Greece - seen by many as the epicenter of the Europe’s sovereign debt crisis - has taken over the presidency of the EU for the next six months. Meanwhile, the Athens government faces a stern test at home.
Greece took over the EU Presidency from Lithuania - a status the debt-hit country will retain for the first half of 2014 - as midnight struck to bring in the New Year on Wednesday.
The presidency means that Athens becomes an important venue for high-level EU meetings this year. At the same time, the country is still struggling to deal with the worst financial crisis in its relatively short history as a democracy. Unemployment in the country runs at about 27 percent.
Prime Minister Antonis Samaras has said the country will remain focused on its principal goals of saving, encouraging growth and combating illegal immigration. Meanwhile, its budget for holding the EU Presidency - at some 50 million euros - is the lowest in the history of the bloc-wide role.
Samaras' government faces some stern political tests at home - with polls suggesting that his coalition of conservatives and socialists would no longer command a majority.
The anti-bailout Syriza party - with its 0.4 to 2.5 point lead over Samaras' conservative New Democracy party according to two December newspaper polls - has benefited most from growing frustration with austerity policies.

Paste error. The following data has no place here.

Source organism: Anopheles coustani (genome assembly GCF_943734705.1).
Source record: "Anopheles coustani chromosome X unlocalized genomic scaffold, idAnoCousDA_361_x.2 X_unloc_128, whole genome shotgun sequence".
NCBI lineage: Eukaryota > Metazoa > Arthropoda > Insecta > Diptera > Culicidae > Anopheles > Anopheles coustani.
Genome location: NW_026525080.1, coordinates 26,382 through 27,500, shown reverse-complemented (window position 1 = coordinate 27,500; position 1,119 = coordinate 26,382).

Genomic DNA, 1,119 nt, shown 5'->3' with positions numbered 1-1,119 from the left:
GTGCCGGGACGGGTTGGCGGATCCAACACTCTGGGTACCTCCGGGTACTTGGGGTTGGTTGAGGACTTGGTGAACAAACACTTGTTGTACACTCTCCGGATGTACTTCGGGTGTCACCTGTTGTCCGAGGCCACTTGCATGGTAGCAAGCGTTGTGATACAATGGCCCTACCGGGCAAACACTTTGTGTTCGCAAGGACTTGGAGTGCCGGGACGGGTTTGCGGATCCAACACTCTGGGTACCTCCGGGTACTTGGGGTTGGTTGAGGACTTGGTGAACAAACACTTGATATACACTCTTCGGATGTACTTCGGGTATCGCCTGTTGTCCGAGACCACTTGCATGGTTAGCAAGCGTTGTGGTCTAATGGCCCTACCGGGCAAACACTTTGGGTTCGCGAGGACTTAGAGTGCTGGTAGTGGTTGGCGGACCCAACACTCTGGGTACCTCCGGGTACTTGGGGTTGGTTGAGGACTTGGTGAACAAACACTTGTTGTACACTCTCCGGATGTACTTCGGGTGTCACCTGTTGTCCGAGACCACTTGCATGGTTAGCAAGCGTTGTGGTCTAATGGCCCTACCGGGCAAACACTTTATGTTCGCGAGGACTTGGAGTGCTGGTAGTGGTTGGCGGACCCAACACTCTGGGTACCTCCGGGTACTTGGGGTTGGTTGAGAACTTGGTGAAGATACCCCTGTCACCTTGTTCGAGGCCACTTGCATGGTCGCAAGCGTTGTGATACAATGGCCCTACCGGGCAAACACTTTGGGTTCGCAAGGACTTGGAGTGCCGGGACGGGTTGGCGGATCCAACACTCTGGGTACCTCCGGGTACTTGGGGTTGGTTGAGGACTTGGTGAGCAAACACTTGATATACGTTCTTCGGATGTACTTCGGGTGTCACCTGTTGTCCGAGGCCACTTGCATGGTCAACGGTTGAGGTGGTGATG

New status overshadowed
Both Syriza and far-right parties are expected to score big gains in elections for the European Parliament in May.
The assumption of the presidency was somewhat overshadowed this week by an attack with a Kalashnikov rifle on the German embassy in Athens on Monday. Anti-German sentiment has risen as Greece's economic woes continue, with many blaming Berlin's insistence on financial rigor for the country's problems.
While no-one has claimed responsibility for the gun attack, it was widely condemned by the political mainstream, including Syriza.
Germany is the biggest single contributing nation to the 240-billion-euro bailout program to Greece since 2010. Germany has extended at least 15 billion euros ($20.67 billion) of bilateral loans to Greece as part of the bailout.
rc/av (AFP, dpa)